FRC confirms changes to role and composition of audit committees to reflect EU audit law
The FRC has published revised versions of the UK Corporate Governance Code and its Guidance on Audit Committees. It has also published a new consolidated Ethical Standard for Auditors and revised Auditing Standards. These changes follow its September 2015 consultation to implement EU legislation on statutory audit, including Regulation 537/2014 and the Order and recommendations of the Competition and Markets Authority following the Competition Commission's review of the FTSE 350 audit market.
The changes take effect for financial periods commencing on or after 17 June 2016.
The FRC has committed to avoid making further updates to the Code until at least 2019.
UK Corporate Governance Code
Provision C3.1 has been amended to require the audit committee to have competence relative to the sector in which its company operates. However, the FRC has decided not to change the Provision to require the audit committee to have “competence in accounting and/or auditing” and is retaining the current formulation for at least one member of the audit committee to have “recent and relevant financial experience”. It considers this to be more flexible. Whilst this deviates from the Audit Regulation, the FRC and FCA take the view that DTR 7.1 sets the basic standard and the Code provides guidance on good practice.
There are also a couple of other minor changes from the version of the Code on which the FRC consulted:
The statement in Provision C3.7 that the audit committee should have primary responsibility for making a recommendation on the appointment, reappointment and removal of the external auditors has been retained in the interests of clarity and for consistency with the FRC Guidance on Audit Committees.
Provision C3.8 has been amended to require advance notice of any retendering plans. The FRC has added the word “any” to ensure that reporting is only undertaken when relevant to give stakeholders details of when the board or audit committee considers it appropriate to retender
The FRC has rejected the CMA’s recommendation that the FRC introduce an advisory vote on audit committee report. The vast majority of investors considered it unnecessary as there are other avenues through which they can raise concerns.
FRC Guidance on Audit Committees
The changes to the FRC’s Guidance for Audit Committees reflect changes to the UK Corporate Governance Code made in 2014 and developments and good practice in relation to risk management and internal audit.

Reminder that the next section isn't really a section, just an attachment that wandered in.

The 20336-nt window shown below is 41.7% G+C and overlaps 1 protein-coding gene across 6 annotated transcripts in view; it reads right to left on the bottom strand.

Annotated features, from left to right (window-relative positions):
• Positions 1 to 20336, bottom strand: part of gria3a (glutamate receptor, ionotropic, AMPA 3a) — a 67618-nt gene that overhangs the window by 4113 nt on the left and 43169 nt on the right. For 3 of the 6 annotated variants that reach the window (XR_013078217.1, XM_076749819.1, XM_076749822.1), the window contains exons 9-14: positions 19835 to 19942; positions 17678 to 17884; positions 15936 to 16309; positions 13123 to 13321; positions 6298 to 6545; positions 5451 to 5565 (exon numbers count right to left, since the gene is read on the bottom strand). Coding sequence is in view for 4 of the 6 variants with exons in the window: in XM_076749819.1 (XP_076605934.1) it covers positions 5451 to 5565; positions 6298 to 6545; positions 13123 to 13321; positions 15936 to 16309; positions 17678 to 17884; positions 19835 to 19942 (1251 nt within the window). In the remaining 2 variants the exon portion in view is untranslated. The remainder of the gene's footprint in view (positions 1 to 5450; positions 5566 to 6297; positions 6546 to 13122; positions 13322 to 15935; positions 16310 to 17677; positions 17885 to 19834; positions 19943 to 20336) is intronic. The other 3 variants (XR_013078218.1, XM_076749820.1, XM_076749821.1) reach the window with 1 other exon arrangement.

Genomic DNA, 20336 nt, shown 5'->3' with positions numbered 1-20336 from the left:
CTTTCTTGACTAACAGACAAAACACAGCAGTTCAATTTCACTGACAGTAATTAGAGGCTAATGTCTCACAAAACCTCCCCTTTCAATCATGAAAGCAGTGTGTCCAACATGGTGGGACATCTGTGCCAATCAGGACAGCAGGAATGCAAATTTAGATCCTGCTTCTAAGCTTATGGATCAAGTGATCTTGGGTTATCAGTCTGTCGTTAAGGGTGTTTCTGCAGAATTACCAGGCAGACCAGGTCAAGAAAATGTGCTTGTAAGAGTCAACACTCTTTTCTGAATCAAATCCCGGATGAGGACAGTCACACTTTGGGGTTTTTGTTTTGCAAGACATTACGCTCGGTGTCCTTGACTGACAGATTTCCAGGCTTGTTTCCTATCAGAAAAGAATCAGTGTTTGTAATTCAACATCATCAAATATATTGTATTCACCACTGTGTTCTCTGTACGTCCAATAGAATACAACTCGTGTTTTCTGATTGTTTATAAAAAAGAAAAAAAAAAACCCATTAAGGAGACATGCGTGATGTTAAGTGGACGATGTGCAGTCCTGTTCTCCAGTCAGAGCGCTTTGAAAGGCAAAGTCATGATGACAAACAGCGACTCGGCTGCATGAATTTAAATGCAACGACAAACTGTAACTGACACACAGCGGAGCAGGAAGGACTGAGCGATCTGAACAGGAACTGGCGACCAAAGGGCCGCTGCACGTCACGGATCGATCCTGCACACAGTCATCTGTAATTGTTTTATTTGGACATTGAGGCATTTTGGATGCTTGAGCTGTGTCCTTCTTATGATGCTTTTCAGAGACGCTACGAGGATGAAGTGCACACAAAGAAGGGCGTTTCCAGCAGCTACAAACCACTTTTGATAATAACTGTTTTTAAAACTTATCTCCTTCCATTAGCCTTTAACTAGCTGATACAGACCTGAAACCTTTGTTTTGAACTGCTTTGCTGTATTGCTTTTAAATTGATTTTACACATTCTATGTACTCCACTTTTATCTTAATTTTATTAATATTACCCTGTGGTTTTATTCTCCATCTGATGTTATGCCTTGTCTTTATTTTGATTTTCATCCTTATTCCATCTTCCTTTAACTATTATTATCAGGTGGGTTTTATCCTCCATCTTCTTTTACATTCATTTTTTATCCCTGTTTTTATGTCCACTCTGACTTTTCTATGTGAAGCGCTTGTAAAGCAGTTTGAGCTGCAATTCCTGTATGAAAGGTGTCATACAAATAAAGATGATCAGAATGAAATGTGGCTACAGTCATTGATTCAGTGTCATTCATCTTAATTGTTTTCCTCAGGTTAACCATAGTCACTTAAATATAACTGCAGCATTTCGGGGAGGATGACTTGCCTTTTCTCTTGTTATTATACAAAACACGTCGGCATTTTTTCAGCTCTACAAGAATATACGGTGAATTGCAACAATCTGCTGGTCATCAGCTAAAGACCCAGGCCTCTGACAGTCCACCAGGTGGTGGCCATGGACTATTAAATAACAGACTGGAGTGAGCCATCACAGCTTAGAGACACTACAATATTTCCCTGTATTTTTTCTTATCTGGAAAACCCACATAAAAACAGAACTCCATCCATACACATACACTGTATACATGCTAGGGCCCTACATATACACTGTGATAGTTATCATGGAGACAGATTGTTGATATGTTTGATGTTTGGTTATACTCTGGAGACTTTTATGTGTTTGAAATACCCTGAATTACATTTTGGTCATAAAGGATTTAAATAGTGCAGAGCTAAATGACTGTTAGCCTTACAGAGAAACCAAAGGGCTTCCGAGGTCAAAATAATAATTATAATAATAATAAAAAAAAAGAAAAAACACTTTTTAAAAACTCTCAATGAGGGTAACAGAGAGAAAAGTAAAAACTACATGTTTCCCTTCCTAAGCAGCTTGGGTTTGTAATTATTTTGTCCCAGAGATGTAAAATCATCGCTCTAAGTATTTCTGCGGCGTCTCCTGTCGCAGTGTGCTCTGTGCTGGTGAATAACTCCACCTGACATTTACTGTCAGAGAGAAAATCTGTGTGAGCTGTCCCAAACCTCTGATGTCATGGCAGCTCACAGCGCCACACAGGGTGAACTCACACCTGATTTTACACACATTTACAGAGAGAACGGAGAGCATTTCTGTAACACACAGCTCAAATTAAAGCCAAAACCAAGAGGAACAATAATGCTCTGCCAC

In addition to the changes proposed by the FRC in its September 2015 consultation:
- the section on communication with shareholders has been extended to emphasise that the audit committee’s role goes beyond reporting and should also include meeting investors.
- there is more emphasis on the importance of a range of skills, experience, professional qualifications and knowledge in forming an audit committee. In addition, the audit committee should disclose how the UK Corporate Governance Code provisions on audit committee composition requirements (recent and relevant experience and sectoral competence) have been addressed. These disclosures should be addressed in the audit committee report, if not provided elsewhere.
- there are further revisions to clarify the committee’s role in relation to the fair, balanced and understandable statement and in respect of risk and internal audit.
- there is a new recommendation that the committee consider the clarity of its reporting.
As previously proposed, the guidance recommends that the audit committee should disclose the nature and extent of any interaction with the FRC’s Corporate Reporting Review team and any significant findings by the FRC’s Audit Quality Review team and the actions the auditors plan to take in response to those findings. The FRC also encourages audit committees to report even if there were no significant issues to avoid speculation and plans to publish, from 2017, the names of those companies or company audits which have been the subject of review.
The revised Ethical Standard consolidates the Auditing Practices Board’s five Ethical Standards for Auditors and the Ethical Standard for Reporting Accountants. The changes are designed to increase auditor independence, underpinning legislative changes such as retendering and auditor rotation. In relation to a public interest entity, the Standard prohibits the provision of certain types of audit service and subjects others to a fee cap of no more than 70% of the audit fee calculated on a rolling three-year basis.
Auditing standards have been revised to accommodate the Audit Regulation and recent changes made by the International Auditing and Assurance Standards Board in relation to extended auditor reporting, reporting on other information (including the strategic report and directors’ report), reporting to audit committees on key audit matters and by exception reporting on going concern.
To access the revised Corporate Governance Code, Guidance on Audit Committees and other materials, click here.
Other regulatory and legislative changes to implement changes to EU law regarding statutory auditors are due to be published by The Department of Business, Innovation and Skills, the Financial Conduct Authority and the Prudential Regulation Authority.